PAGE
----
I discovered the federal nonpopulation schedules some years ago. It wasn’t an educated choice of resource. Instead, I stumbled across it in a microfilm drawer late one afternoon after a frustratingly unsuccessful day. What I found changed the direction of my research and added substantially to my understanding of my research subject. If you are a frequent visitor to our blog, you know of my continued research into a North Carolina Barkley family. Despite almost no historical pictures or information available from living family members with whom I have spoken over the years, I nevertheless have painstakingly pieced together information about several generations from various records at the county, state and federal levels. I have become knowledgeable about the various documented events in their lives, and while these tell a story, I did not fully know these people as individuals, nor did I have a clear picture of how they conducted their daily lives.
The agricultural census information offered me a new perspective. I learned that in 1860 Joseph George Barkley, a Missionary Baptist minister living in Nash County, North Carolina, owned a farm valued over $100, the threshold for inclusion in that year’s agricultural census. He owned 190 acres, 50 of which were improved. The cash value of the farm totaled $2,000 and his farming implements and machinery were valued at an additional $25. Livestock included 2 horses, 1 ox, 2 milk cows, 1 “other cattle,” 9 sheep, and 17 swine valued at $710. Agricultural products produced during the previous year included 300 bushels of Indian corn, 10 pounds of wool, 20 bushels of sweet potatoes, 30 pounds of butter, 10 pounds of beeswax, and 80 pounds of honey. His homemade manufactures were valued at $32 and the value of animals slaughtered during the year totaled $172. Suddenly, from these seemingly lifeless statistics there emerged a picture of a busy farm with sheep and swine as the principal livestock, with the sheep yielding wool. Crops included vegetables, particularly sweet potatoes and corn. “Rev. Joe,” as he has been called in local reminiscences, was also a beekeeper and honey might often have been found on the family’s table at mealtime. What a richer picture of this family’s life was now available! A separate search in the slave census schedule for that year showed that Joseph owned four slaves: 1 male, aged 43; 1 female, aged 30; 1 male, aged 18 and a fugitive at the time of the enumeration; and 1 female, named Annie, aged 100.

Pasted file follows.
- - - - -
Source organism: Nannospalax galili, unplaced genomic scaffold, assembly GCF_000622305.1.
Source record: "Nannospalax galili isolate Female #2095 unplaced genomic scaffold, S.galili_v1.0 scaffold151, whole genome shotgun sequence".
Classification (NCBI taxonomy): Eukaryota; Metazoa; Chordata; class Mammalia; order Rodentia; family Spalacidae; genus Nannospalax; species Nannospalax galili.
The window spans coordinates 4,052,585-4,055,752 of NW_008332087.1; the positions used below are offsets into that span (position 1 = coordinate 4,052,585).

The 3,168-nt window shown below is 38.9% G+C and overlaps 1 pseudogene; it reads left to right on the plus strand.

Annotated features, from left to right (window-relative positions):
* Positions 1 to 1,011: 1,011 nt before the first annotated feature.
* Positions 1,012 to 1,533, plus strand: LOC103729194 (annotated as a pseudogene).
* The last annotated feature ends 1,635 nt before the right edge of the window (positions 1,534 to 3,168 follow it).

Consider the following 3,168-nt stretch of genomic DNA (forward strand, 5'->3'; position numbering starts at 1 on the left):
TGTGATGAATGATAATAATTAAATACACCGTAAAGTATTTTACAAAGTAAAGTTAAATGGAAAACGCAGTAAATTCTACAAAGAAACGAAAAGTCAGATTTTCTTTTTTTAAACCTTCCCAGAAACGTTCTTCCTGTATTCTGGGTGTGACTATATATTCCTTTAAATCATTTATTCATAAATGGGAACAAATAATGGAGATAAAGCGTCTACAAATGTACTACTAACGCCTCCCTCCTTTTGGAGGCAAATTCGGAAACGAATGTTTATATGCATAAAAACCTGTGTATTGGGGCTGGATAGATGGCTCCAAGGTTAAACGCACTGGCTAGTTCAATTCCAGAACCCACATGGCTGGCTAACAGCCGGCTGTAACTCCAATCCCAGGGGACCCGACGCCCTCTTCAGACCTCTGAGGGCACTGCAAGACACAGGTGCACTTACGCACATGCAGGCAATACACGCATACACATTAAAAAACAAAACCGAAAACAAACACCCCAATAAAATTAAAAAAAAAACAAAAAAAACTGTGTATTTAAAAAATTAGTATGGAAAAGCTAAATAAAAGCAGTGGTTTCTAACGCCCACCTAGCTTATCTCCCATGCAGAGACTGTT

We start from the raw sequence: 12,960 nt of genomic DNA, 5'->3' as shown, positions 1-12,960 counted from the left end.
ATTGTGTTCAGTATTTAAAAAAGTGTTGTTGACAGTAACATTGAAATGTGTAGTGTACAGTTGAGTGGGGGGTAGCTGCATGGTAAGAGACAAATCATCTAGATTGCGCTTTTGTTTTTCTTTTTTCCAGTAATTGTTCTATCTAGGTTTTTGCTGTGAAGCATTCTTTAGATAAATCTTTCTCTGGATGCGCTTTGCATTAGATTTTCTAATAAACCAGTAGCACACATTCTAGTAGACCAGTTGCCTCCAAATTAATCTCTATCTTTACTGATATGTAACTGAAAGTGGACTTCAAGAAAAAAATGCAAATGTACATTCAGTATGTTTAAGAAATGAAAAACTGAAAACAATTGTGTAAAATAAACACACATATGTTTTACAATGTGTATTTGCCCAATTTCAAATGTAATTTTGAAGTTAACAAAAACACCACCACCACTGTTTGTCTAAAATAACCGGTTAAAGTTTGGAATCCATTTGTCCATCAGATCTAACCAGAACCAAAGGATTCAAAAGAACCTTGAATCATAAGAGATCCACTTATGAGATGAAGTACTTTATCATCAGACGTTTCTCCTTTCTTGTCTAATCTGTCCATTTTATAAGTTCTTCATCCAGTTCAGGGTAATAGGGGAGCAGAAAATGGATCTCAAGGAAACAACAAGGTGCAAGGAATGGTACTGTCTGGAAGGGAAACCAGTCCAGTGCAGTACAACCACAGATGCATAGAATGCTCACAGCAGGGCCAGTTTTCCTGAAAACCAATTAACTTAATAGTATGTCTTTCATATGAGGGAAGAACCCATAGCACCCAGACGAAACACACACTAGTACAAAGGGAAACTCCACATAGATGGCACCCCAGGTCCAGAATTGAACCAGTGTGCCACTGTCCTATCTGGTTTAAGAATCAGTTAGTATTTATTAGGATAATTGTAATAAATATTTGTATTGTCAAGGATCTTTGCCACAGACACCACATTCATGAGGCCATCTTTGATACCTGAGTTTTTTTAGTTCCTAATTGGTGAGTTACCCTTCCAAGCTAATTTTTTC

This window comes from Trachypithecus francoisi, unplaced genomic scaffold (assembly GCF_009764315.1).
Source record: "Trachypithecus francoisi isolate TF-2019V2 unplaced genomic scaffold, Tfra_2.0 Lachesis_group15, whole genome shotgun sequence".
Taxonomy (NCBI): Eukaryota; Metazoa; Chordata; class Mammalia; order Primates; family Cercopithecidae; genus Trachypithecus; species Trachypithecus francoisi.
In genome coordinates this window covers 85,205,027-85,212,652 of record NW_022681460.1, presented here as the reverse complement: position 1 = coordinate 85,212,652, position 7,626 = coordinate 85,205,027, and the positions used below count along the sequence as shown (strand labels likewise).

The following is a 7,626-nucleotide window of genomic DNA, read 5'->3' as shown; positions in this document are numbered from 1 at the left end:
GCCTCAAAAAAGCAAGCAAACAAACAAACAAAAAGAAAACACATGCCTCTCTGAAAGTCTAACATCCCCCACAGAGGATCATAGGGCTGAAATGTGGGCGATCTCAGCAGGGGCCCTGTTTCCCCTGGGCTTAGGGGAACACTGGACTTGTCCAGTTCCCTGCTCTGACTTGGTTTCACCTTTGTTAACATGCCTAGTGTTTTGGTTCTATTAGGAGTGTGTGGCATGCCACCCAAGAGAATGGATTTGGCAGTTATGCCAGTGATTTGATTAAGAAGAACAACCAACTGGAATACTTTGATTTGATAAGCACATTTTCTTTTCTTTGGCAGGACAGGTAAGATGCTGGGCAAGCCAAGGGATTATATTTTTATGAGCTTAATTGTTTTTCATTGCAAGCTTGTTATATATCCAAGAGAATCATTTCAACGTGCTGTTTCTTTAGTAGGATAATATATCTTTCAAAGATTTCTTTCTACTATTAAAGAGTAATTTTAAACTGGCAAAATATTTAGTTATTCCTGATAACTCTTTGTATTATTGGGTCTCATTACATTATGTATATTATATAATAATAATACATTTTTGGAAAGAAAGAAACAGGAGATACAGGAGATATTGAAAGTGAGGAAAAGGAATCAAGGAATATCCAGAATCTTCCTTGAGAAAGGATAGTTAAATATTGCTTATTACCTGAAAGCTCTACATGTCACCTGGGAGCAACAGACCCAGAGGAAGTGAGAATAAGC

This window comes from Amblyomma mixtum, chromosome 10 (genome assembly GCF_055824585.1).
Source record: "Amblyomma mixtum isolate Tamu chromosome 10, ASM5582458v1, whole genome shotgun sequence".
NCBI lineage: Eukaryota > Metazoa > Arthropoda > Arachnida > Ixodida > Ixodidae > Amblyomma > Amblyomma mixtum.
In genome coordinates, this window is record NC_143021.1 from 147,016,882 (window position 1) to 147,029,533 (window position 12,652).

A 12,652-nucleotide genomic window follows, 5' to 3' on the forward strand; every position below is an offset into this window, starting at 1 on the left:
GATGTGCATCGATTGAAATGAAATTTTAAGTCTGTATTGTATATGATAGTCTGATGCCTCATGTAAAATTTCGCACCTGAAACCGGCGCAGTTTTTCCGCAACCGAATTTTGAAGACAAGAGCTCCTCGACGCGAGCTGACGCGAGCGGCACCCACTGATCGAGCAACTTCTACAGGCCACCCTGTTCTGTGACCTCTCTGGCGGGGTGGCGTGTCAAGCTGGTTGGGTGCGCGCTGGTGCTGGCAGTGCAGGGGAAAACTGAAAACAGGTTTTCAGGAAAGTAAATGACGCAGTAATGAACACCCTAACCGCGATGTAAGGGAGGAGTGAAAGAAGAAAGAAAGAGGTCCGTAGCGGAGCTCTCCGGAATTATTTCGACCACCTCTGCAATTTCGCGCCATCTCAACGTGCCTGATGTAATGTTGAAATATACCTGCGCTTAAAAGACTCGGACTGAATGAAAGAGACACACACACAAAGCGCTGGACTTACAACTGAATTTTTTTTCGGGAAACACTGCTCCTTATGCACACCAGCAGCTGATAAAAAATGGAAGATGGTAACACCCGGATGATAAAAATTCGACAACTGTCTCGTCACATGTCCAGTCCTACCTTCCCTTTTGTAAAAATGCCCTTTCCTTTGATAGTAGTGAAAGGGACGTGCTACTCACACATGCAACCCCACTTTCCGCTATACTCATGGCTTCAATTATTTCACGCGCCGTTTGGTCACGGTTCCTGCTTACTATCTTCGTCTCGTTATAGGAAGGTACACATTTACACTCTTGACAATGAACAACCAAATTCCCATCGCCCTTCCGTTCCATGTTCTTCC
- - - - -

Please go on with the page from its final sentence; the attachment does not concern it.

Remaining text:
When I began to research this article, I decided that it would be easier to repeat my agricultural census search for Joseph rather than try to find my notes among the welter of piles of long-neglected work on the Barkleys. These census enumerations are not available online, so as I was about make a day-trip to the National Archives, searching the file there seemed the easiest course of action. Was I premature! I should have done my homework first. Here’s what I should have known.
The agricultural census enumerations were taken every ten years beginning in 1850. In 1850 and 1860 farms with production valued at $100 or more were included. In 1870 and 1880, farms with a production of $500 or more were included. Enumerations provided the name of the farmer, ownership, acreage and use of land, land value and quantity and value of produce, livestock, and machinery. The figures provided were not actual inventories. If the farmer did not keep detailed farm records, all figures were estimates. In 1850, the enumerator asked fifty questions; by 1880 the number had doubled due to the government’s interest in an increased array of details about livestock and crops.
In 1918 (prior to the establishment of the National Archives), the Bureau of the Census decided to distribute the agricultural schedules to the states. Thus the censuses for 1850 through 1880 were not included in the collection of census enumerations transferred to the National Archives. This distribution is significant as it preserved these records for future research. The 1890 agricultural census was lost due to fire, the 1900 and 1910 agricultural censuses were destroyed by congressional order, and only fragments of the 1920 enumeration are extant. These records, either in the original or later on microfilm, made their way into various collections in state archives, state historical societies, and university libraries. Some of these institutions made microfilm copies available to the National Archives, so it is possible to view Florida, Georgia, Illinois, Iowa, Kansas, Kentucky, Louisiana, Massachusetts, Michigan, Minnesota, Montana, Nebraska, Nevada, Ohio, Pennsylvania, Tennessee, Texas, Vermont, Washington, and Wyoming as well as Baltimore City and County, and Worcester County, Maryland, in Washington, D.C. (Note the absence of North Carolina!). In addition, not all years for all states are available. A further caveat is that, unlike population census records which are extensively, if often poorly indexed, the agricultural census remains, for the most part, unindexed. In order to find the appropriate entry, you must first locate the individual in the population census and then use the county and locality information found there to identify the correct locality in the agricultural census. By reading line-by-line, you will be able to locate the correct individual’s listing.